I can't believe it's taken me so long to read this story. It came out on October 4, and I literally had NO chance to read it because I was bogged down in papers, exams, and then final papers and final exams, not to mention needing to pack up my dorm room to get it stored for my transfer in January. Anyway, I love this book just as much as I did when I first beta'd it a while back (sometime around 2014, when I was Melissa's PA & she was actively drafting Book 2—which meant I read each chapter as it came out with bated breath).
(Spoilers in second-to-last paragraph)
I didn't expect to like this story. Beauty and the Beast had never been my favorite Disney movie, and in 8th grade, I had written a whole paper about fairytales in culture and how Disney changed a lot of the original tales they adapted. Beauty and the Beast was among them. The original tale isn't great, but in the Beast isn't exactly awful towards the girl other than keeping her captive (which is still A BIG THING). After writing that paper though, I couldn't see the Disney film without thinking "Stockholm Syndrome" and how it encourages girls to stay with abusive beasts because they can change.
I also was skeptical because I read this soon after the news of the live action remake had come out. Why fix something that you Disney Princess movie standards wasn't broken? At least with Cinderella, they "modernized" the story by having Cinderella meet the Prince beforehand so she's not marrying a complete stranger after just one night. That adaptation introduced issues of its own, but at least it was new enough to separate it from the animated version. Beauty and the Beast, on the other hand, does not need a reinvigoration of its brand. Almost everyone can sing "Tale As Old As Time" and knows that Belle is the only princess who is known to be a bookworm.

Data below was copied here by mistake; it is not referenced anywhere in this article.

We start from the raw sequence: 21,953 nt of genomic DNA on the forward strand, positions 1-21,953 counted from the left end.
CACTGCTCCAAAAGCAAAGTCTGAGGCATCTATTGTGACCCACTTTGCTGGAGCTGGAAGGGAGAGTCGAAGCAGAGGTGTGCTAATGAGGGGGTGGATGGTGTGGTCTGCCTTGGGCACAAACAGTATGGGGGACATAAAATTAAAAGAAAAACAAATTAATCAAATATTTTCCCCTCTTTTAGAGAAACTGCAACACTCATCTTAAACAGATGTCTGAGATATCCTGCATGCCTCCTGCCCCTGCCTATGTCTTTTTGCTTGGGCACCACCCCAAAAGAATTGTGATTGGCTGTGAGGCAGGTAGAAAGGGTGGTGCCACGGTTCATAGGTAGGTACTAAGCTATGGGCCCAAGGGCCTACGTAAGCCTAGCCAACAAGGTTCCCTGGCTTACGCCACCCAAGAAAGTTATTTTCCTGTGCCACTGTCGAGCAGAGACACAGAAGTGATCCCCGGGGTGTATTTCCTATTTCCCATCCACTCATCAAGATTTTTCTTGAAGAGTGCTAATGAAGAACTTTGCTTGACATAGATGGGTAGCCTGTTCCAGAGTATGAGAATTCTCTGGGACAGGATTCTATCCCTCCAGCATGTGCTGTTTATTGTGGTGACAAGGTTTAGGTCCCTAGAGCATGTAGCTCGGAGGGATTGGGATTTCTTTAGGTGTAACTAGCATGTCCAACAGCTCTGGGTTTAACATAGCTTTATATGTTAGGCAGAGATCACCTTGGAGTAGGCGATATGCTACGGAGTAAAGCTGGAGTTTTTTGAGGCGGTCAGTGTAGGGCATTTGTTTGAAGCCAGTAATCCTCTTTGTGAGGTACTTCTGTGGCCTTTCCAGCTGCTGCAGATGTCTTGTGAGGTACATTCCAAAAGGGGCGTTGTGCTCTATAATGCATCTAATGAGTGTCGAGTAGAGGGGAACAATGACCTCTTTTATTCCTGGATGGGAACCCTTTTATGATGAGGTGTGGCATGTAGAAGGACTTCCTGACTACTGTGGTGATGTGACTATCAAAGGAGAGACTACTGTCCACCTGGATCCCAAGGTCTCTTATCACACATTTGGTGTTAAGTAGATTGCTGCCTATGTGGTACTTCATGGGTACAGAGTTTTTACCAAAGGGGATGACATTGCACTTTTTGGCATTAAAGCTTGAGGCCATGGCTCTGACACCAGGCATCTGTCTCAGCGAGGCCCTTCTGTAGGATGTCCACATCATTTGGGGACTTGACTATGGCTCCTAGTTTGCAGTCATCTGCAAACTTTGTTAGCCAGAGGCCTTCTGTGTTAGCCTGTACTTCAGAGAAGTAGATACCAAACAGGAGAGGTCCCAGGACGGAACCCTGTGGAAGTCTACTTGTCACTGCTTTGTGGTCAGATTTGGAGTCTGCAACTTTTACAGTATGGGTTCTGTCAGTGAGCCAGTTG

Anyway, I read it and liked it. The plot was a lot darker than the Disney movie (it's tone actually was more reminiscent of the often-bashed Beauty and the Beast: The Enchanted Christmas which featured an evil organ named Maestro Forte). Mixing with fairies and magic of more traditional fairytales, I was glad to see an original side to the story (although the first part was strangely structured and had me wondering how any of it could have happened if no one in the original Disney movie knew any of this—the answer, the spell cast on Beast's castle made everyone forget about him and magic).
The latest draft is DONE! I have to say that my last mandatory writing break (due to school work), while frustrating, was well needed. Since I got back to work in the past week, I have FLOWN through the chapters making last-minute edits and revisions and finished today. Plot has changed, chapters cut, combined, and reorganized for a much more cohesive story (which is really the whole point of revising, right?).
And almost immediately after I hit Save, I was lucky enough to find my One True Critique Partner (OTCP) Jessi Elliott on Swoon Reads' 2016 Critique Partner/Beta Reader match-up post (#BeMyBeta) which is similar to Maggie Stiefvater's Critique Partner Love Connection post from last year.
Seeing as Fire of Stars and Dragons is one of my favorite novels, I was so excited when I heard about Fallen Son, Darkest Night—the prequel story of Dante's past. If you haven't already read FOSAD, here's what you need to know about him before reading FSDN. He's a powerful demigod. He's handsome. And while he's very refined in FOSAD, he used to be a terror on Earth.
And what did I think of this darker side of the blue-eyed beauty?
I LOVED it! Because I love him, and know you will too.
So what are you waiting for? Go read it now!
Reasons why I (really, my mom did, but whatever) bought this book:
I love the adventure/romance/fantasy genre. Always have, probably always will, but in recent years, there have been a lot of similar books in the YA category (and NA, if I'm to be honest). Thankfully, Kiss of Deception was fresh and original. The plot was a real page-turner from start to finish. The characters were all three-dimensional with complexities that I could relate to.
I'm a self-published author (because being a college student wasn't hard enough!) and spend most of my time doing homework. I write YA multi-genre fiction for young adults or the young at heart. I love NCIS, BBC's Sherlock,
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